How to protect against identity theft.
In the summer of 2006, an employee of the Department of Veterans Affairs (VA) took a laptop home. The laptop contained social security numbers and other personal details for up to 26.5 million veterans and some spouses. The laptop was stolen. The laptop was later recovered, and the VA reported that the FBI was “highly confident” that sensitive data had not been accessed.
Question: If you were a data thief, would you do everything in your power possible to cover your tracks?
Question: Do you have confidence that personal data was not accessed?
It seems like I get one of these “oops we lost your personal data” letters nearly annually. Either from some government organization I’ve been associated with, a company that I worked for, or school that I attended. And I think that the problem is going to only get worse.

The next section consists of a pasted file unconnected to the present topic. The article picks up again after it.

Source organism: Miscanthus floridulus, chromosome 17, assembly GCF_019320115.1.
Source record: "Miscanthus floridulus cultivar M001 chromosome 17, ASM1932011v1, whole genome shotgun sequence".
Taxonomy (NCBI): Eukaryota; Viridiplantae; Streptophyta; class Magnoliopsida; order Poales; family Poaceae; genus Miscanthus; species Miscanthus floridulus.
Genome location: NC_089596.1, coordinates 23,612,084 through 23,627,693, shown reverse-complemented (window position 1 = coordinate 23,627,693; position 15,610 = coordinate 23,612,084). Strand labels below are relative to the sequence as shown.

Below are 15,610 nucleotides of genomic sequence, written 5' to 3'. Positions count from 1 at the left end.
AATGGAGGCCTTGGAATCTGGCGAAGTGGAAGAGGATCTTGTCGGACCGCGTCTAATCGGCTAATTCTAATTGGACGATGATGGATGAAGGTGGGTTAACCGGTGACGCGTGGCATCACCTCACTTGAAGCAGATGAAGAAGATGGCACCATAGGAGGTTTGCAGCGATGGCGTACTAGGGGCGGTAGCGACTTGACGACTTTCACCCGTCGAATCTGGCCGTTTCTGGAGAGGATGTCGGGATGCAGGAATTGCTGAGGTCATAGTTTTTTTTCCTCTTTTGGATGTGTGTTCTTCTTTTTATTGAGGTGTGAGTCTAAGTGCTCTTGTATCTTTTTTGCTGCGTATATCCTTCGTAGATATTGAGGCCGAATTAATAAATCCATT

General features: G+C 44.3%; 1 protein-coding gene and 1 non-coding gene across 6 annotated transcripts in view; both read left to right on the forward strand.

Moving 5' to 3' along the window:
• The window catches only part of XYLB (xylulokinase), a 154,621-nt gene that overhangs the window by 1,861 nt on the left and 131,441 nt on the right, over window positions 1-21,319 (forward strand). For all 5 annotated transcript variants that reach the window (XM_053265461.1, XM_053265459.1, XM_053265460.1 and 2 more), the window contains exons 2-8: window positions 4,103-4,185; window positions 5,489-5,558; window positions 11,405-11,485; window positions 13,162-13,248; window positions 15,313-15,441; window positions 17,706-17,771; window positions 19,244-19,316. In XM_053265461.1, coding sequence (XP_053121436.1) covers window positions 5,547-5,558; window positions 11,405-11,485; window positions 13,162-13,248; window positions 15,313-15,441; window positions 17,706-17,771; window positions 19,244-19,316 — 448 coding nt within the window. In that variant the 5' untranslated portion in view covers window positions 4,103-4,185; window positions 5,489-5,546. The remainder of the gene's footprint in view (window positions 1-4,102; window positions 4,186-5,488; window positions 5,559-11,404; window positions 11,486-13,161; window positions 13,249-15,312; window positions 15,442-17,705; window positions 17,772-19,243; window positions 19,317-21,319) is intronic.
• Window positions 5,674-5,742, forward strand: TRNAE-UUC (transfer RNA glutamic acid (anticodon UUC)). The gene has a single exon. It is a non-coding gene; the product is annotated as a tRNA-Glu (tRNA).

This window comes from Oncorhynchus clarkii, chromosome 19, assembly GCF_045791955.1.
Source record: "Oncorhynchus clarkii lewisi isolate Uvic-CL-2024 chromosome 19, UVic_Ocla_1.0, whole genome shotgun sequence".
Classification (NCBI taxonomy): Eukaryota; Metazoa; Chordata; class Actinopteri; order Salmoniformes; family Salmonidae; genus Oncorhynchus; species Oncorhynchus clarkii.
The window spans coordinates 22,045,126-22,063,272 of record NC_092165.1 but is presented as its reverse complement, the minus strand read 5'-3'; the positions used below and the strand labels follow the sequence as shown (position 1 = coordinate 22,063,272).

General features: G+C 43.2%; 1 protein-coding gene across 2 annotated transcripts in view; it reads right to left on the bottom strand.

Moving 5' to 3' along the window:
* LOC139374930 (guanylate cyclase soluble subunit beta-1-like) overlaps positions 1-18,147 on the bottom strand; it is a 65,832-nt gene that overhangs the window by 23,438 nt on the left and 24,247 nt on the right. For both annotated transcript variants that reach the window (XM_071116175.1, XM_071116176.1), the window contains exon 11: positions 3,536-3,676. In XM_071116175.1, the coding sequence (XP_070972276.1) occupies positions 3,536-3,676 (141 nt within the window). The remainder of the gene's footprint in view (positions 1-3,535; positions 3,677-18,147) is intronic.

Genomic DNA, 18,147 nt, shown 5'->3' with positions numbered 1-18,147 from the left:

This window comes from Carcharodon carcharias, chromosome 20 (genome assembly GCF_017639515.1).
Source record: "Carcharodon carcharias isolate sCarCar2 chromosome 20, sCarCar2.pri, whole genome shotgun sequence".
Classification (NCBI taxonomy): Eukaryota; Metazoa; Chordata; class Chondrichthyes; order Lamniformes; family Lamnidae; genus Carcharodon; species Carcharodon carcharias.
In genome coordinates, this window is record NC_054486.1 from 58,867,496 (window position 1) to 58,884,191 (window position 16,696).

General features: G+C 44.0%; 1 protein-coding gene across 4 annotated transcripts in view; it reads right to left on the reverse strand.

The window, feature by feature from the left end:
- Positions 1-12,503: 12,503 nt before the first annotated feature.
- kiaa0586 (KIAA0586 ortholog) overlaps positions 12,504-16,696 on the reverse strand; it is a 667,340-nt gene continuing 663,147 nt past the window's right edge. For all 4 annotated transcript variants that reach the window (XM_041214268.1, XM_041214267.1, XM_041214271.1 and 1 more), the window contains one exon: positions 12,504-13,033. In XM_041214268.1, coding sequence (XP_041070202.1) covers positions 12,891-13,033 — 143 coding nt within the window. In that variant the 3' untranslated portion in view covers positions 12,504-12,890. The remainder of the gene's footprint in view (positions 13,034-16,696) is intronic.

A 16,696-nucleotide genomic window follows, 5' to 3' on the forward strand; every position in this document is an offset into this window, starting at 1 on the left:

The VA’s letters are historically significant. But I was unable to find them on the VA’s website. I did find copies online at USA.gov (HTML version of VA letter sent week of 06/05/07, PDF version of VA letter sent week of 06/05/07), but I lack confidence that these will remain online. I also did not find a copy of the follow-up letter that was sent the week of 08/25/06.
So I’ve uploaded my own scans of the letters as JPGs (below). Also, here are links to PDF versions of the letters.
- VA letter sent week of 06/05/06 re military identity theft and stolen laptop (PDF)
- VA letter sent week of 08/25/06 re military identity theft and stolen laptop (PDF)